Virginia Dentistry by Design in Herndon, VA
102 Elden St #15, Herndon, VA 20170 (703) 478-9574

Frequently Asked Questions

How Do I Eliminate Bad Breath?

Looking for a solution to bad breath? Enter the revolutionary CloSYSII system—a four-part program that can permanently eliminate bad breath!

Bad breath is one of those unpopular, personal, touchy kinds of topics. It’s offensive to be around, but it’s also difficult to bring up. So, unfortunately, many people walk around with bad breath without even knowing it. Or, if they do suspect it, they try temporary cover-ups, like breath mints or alcohol-based mouthwashes that dry out your mouth and increase your susceptibility to bad breath. However, bad breath actually results from the natural decay of oral bacteria, human cells, and food debris. It’s a process that goes on inside your mouth continually and creates strong, odorous molecules called volatile sulfur compounds.

The revolutionary CloSYSII system contains an active ingredient that is a proprietary formulation of chlorine dioxide and phosphate, which not only neutralizes and eliminates those smelly volatile sulfur compounds on contact, but prevents their return for up to five hours!

CloSYSII manufacturers recommend taking six steps to kissable breath: use an official tongue scraper to remove all the coating off the tongue, reaching as far back as you can. Next, use a q-tip to place a tiny dab of toothpaste between your teeth and below the gum lines; floss over this gently. Then, brush with your CloSYSII toothpaste with warm water, brushing teeth, gums, tongue, roof of mouth, and sides of cheek. Remember, bacteria aren’t picky about where they hide. Next, rinse twice, first with water, then with CloSYSII for 30 seconds, forcing the liquid between your teeth. Finally, use a fresh mouthful to gargle for 60 seconds. Do NOT rinse again with water. Let the CloSYSII do its work for up to 5 hours!

What is Bruxism?

Many have developed a bad habit known as bruxism: unconsciously clinching and biting down with too much force.

Sometimes, people exposed to chronic stress or high-pressure situations can develop a damaging habit known as bruxism: unconsciously biting down with too much force at non-mealtimes. It can happen at night or during the day, and is generally found in about one third of the population and is more prevalent with women. Since “bruxers” are often individuals with personality types who react to stress with anger, pain, frustration, aggression or competition, the inappropriate tendency to constantly clench or grind the teeth may be related to poor stress management. Sometimes, it’s a conscious attempt to force the upper and lower teeth to touch at all times. People with bruxism may have other ‘biting’ habits such as biting fingernails, pencils, lips, or the insides of their cheeks. In any case, it’s a harmful habit that wears down biting surfaces, causes bite imbalances and can lead to serious dental problems.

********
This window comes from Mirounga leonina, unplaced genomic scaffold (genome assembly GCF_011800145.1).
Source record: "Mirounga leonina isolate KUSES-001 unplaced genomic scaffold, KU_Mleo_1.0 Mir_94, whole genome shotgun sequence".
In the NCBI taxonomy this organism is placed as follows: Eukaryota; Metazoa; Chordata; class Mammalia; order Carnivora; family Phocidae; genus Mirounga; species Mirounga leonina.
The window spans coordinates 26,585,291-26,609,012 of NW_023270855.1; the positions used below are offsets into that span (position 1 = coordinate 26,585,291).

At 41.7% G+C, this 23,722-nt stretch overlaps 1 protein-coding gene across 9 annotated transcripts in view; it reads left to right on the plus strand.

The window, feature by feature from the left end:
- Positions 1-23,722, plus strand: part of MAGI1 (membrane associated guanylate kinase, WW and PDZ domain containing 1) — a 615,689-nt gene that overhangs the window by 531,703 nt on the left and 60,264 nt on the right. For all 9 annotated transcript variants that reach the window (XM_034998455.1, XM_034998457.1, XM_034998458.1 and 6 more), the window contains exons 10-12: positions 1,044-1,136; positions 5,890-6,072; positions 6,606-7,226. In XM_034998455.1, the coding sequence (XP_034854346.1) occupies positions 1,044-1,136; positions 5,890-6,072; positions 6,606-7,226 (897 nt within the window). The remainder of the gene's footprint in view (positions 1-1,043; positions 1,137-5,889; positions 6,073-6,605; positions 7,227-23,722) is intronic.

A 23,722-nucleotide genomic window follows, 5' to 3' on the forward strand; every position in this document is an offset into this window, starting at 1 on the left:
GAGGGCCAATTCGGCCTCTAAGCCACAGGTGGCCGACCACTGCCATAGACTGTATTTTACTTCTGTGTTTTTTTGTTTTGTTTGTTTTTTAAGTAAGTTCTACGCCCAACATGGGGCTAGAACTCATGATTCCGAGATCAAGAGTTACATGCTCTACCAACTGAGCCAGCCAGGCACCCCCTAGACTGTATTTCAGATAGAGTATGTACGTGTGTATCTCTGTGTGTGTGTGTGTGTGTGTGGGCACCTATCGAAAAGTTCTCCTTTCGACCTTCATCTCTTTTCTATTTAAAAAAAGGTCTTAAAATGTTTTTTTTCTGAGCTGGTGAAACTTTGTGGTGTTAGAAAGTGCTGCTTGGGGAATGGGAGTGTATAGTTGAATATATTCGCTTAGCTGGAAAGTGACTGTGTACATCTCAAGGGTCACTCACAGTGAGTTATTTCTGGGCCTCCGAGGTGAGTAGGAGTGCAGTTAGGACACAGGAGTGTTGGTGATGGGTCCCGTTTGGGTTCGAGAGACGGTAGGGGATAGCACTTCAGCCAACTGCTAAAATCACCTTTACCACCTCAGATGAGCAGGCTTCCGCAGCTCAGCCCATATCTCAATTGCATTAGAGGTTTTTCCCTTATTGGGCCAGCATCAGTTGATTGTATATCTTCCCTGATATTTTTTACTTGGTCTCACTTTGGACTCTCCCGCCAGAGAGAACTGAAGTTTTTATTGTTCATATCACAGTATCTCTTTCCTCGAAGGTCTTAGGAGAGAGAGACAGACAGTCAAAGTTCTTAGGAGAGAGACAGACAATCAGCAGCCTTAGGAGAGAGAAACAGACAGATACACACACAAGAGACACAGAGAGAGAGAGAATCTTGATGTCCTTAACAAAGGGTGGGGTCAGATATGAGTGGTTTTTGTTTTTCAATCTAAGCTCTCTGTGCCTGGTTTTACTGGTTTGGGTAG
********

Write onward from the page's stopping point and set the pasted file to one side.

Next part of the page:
How is TMJ/Bruxism Treated?

Since bruxers are often unaware of their habit, we carefully evaluate all of our patients by checking for fractured or chipped teeth, excessively worn or flat teeth, worn enamel, unexplained tooth or gum sensitivity, jaw pain, temporomandibular joint (TMJ) pain, popping and clicking jaws, tense muscles, headaches, partially exposed and sensitive tooth interior (dentin) and/or tongue indentations.

Severe bruxism can even lead to a dislocated jaw! If you’re diagnosed as a bruxer, we can do several things to help break the habit, treat the pain and eliminate further damage to your teeth and oral structures. This may involve fitting you with an orthotic appliance or nightguard to stop the trigger mechanism that initiates the unconscious clenching and grinding. Sometimes, wearing the guard will eliminate the problem. If not, we can do further examination to determine the cause while, in the meantime, advising continuous wearing of the guard to spare the teeth from further damage.